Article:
Reader’s impression

However, these two forms of conditional statements have pretty close meaning: likely and unlikely situations. As for my reader’s impression, I didn’t immediately notice anything wrong. Generally, poetry justifies more flexible usage of language - I think the rhythm distracts the readers from grammatical peculiarities. Now I read your question and started nitpicking into that text, I’d say it sounds a bit unusual, but not immediately jarring.

Historical analysis

Now, we should look who the poet was. Akim Nakhimov lived in 1782-1814, and spent most of his life in Kharkiv area. Most of his poetry was stinging satire.


He lived in area associated with Southern dialect of Russian and Eastern (Slobozhan) dialect of Ukrainian. This feature may be dialectic, but I don’t have enough competence to be sure.


He lived and wrote right before Alexander Pushkin (1799-1837). Pushkin is usually credited with canonizing modern Russian literary language, so those who were before him may sound archaic. Pushkin’s language is likely based on Moscow and Petersburg dialects of his time, but that’s another question.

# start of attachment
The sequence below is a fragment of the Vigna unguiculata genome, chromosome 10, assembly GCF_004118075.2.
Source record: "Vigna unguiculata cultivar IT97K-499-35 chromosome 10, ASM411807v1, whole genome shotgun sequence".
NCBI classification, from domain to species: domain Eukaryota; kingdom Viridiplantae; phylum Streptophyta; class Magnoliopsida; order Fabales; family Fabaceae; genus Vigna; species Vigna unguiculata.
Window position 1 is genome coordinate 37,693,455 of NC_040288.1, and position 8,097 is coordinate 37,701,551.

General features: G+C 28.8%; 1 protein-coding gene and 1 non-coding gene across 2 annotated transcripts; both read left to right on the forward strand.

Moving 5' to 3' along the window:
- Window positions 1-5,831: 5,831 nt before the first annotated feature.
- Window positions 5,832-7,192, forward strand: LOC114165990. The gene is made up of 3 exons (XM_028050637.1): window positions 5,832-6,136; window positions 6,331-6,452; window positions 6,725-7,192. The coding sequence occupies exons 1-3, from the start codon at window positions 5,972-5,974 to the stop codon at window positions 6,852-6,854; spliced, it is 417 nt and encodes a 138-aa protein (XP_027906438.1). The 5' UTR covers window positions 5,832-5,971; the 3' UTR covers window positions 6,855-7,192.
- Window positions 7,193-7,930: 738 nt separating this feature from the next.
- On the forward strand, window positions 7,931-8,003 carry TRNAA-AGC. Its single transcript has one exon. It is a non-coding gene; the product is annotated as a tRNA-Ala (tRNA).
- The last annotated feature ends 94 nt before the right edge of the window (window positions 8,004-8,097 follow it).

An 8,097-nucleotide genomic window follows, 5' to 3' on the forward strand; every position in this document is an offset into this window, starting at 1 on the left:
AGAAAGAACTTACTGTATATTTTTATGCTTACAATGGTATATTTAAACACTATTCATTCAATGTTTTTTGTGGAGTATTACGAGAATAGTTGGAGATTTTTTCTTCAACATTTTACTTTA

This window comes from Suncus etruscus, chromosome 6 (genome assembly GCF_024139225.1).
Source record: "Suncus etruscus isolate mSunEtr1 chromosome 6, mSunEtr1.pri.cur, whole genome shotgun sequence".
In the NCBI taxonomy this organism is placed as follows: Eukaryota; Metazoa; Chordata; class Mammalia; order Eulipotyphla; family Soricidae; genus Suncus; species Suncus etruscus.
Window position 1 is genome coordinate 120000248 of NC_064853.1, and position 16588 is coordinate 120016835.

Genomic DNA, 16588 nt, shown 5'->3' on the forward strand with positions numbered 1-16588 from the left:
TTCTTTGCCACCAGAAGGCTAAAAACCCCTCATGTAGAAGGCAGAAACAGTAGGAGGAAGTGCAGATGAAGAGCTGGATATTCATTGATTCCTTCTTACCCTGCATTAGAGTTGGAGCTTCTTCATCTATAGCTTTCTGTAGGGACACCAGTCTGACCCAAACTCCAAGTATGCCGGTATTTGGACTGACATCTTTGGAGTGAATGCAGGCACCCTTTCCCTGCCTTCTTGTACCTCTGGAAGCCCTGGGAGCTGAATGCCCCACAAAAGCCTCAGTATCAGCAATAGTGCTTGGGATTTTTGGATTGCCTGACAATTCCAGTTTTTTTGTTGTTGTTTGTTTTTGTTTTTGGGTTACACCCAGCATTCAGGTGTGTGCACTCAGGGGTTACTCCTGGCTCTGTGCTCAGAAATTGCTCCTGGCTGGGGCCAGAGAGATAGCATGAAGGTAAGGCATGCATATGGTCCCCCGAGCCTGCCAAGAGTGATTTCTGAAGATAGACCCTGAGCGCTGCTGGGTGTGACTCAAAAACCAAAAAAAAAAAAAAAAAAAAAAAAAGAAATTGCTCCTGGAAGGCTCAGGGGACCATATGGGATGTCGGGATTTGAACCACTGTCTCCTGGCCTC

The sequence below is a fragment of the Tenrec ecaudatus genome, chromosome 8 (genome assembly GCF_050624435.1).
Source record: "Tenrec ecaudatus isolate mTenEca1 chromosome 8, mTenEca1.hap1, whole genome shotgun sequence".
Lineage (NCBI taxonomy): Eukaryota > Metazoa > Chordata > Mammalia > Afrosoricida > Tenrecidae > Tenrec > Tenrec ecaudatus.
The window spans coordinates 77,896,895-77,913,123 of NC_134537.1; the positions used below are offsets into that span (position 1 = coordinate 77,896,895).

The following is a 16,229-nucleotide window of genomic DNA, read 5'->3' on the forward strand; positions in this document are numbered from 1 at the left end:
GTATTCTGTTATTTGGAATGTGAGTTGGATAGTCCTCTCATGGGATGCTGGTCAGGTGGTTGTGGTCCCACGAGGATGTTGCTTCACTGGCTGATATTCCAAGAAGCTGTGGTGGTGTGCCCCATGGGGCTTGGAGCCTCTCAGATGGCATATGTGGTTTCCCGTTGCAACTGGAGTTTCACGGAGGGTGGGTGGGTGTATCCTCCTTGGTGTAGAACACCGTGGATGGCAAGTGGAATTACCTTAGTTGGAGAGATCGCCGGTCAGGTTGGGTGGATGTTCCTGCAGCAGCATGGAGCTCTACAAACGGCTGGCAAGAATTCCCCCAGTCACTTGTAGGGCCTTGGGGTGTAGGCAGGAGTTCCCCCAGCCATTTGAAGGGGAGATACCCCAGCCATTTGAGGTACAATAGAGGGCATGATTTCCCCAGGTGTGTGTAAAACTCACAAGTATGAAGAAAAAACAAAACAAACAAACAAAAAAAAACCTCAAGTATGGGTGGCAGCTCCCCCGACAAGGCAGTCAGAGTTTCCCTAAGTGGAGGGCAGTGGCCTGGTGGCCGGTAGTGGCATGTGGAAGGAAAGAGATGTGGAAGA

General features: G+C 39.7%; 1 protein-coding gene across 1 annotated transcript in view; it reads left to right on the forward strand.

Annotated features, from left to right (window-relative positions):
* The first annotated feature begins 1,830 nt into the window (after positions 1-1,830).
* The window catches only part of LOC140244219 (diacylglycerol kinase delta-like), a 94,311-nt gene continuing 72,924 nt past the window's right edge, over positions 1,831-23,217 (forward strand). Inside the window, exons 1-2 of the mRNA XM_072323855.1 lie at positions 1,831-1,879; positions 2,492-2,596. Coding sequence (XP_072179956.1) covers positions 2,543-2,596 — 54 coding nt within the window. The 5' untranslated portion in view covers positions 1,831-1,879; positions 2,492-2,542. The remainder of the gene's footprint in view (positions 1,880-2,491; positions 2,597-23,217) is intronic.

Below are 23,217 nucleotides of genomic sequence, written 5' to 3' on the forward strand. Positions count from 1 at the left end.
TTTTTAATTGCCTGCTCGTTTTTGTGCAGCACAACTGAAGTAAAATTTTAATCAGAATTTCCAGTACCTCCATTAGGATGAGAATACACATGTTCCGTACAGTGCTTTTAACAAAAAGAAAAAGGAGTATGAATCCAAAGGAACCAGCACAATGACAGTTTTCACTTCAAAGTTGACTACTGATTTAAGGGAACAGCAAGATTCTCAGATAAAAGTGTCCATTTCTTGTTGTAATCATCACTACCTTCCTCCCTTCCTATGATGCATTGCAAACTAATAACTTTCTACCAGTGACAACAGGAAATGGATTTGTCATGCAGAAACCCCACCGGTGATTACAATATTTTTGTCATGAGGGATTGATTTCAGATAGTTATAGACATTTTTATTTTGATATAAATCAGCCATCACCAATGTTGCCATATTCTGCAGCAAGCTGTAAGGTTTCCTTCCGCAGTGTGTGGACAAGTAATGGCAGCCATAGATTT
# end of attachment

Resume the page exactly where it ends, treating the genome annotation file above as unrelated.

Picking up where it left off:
In Nakhimov’s time, Lomonosov’s ideas on three styles were likely still considered authoritative. Satire and comedy corresponded to middle and low style. It was Pushkin who more and more disregarded this and drawn them closer, so they finally merged into one literary language.


Your teacher is right, such sentences are practically nonexistent in modern Russian language. But this poem is not modern, It was written right before the formative time of modern Russian - Pushkin’s lifetime. You can generally consider Pushkin’s and later language modern and everything before archaic or early modern.

  • A construction